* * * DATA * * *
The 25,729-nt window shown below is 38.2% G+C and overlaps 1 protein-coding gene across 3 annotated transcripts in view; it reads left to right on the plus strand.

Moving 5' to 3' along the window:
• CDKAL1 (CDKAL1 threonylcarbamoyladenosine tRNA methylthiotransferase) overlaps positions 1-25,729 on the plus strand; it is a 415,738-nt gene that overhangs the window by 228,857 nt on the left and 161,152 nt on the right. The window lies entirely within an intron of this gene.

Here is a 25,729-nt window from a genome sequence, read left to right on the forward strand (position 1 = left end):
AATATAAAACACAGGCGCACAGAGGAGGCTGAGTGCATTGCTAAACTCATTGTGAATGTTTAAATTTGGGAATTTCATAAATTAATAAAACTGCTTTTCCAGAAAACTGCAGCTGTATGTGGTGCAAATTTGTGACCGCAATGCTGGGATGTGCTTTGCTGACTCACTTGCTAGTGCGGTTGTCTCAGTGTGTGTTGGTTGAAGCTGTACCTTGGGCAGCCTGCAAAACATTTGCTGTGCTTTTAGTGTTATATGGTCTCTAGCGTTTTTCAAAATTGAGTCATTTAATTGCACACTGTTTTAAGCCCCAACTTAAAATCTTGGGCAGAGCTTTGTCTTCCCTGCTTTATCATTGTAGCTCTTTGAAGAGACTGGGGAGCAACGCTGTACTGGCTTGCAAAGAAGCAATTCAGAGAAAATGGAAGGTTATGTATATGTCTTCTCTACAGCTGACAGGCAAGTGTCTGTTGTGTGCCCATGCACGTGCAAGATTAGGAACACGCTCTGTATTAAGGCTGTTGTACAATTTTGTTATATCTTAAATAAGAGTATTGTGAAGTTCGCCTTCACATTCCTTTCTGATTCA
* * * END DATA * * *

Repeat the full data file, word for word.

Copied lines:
The 25,729-nt window shown below is 38.2% G+C and overlaps 1 protein-coding gene across 3 annotated transcripts in view; it reads left to right on the plus strand.

Moving 5' to 3' along the window:
• CDKAL1 (CDKAL1 threonylcarbamoyladenosine tRNA methylthiotransferase) overlaps positions 1-25,729 on the plus strand; it is a 415,738-nt gene that overhangs the window by 228,857 nt on the left and 161,152 nt on the right. The window lies entirely within an intron of this gene.

Here is a 25,729-nt window from a genome sequence, read left to right on the forward strand (position 1 = left end):
AATATAAAACACAGGCGCACAGAGGAGGCTGAGTGCATTGCTAAACTCATTGTGAATGTTTAAATTTGGGAATTTCATAAATTAATAAAACTGCTTTTCCAGAAAACTGCAGCTGTATGTGGTGCAAATTTGTGACCGCAATGCTGGGATGTGCTTTGCTGACTCACTTGCTAGTGCGGTTGTCTCAGTGTGTGTTGGTTGAAGCTGTACCTTGGGCAGCCTGCAAAACATTTGCTGTGCTTTTAGTGTTATATGGTCTCTAGCGTTTTTCAAAATTGAGTCATTTAATTGCACACTGTTTTAAGCCCCAACTTAAAATCTTGGGCAGAGCTTTGTCTTCCCTGCTTTATCATTGTAGCTCTTTGAAGAGACTGGGGAGCAACGCTGTACTGGCTTGCAAAGAAGCAATTCAGAGAAAATGGAAGGTTATGTATATGTCTTCTCTACAGCTGACAGGCAAGTGTCTGTTGTGTGCCCATGCACGTGCAAGATTAGGAACACGCTCTGTATTAAGGCTGTTGTACAATTTTGTTATATCTTAAATAAGAGTATTGTGAAGTTCGCCTTCACATTCCTTTCTGATTCA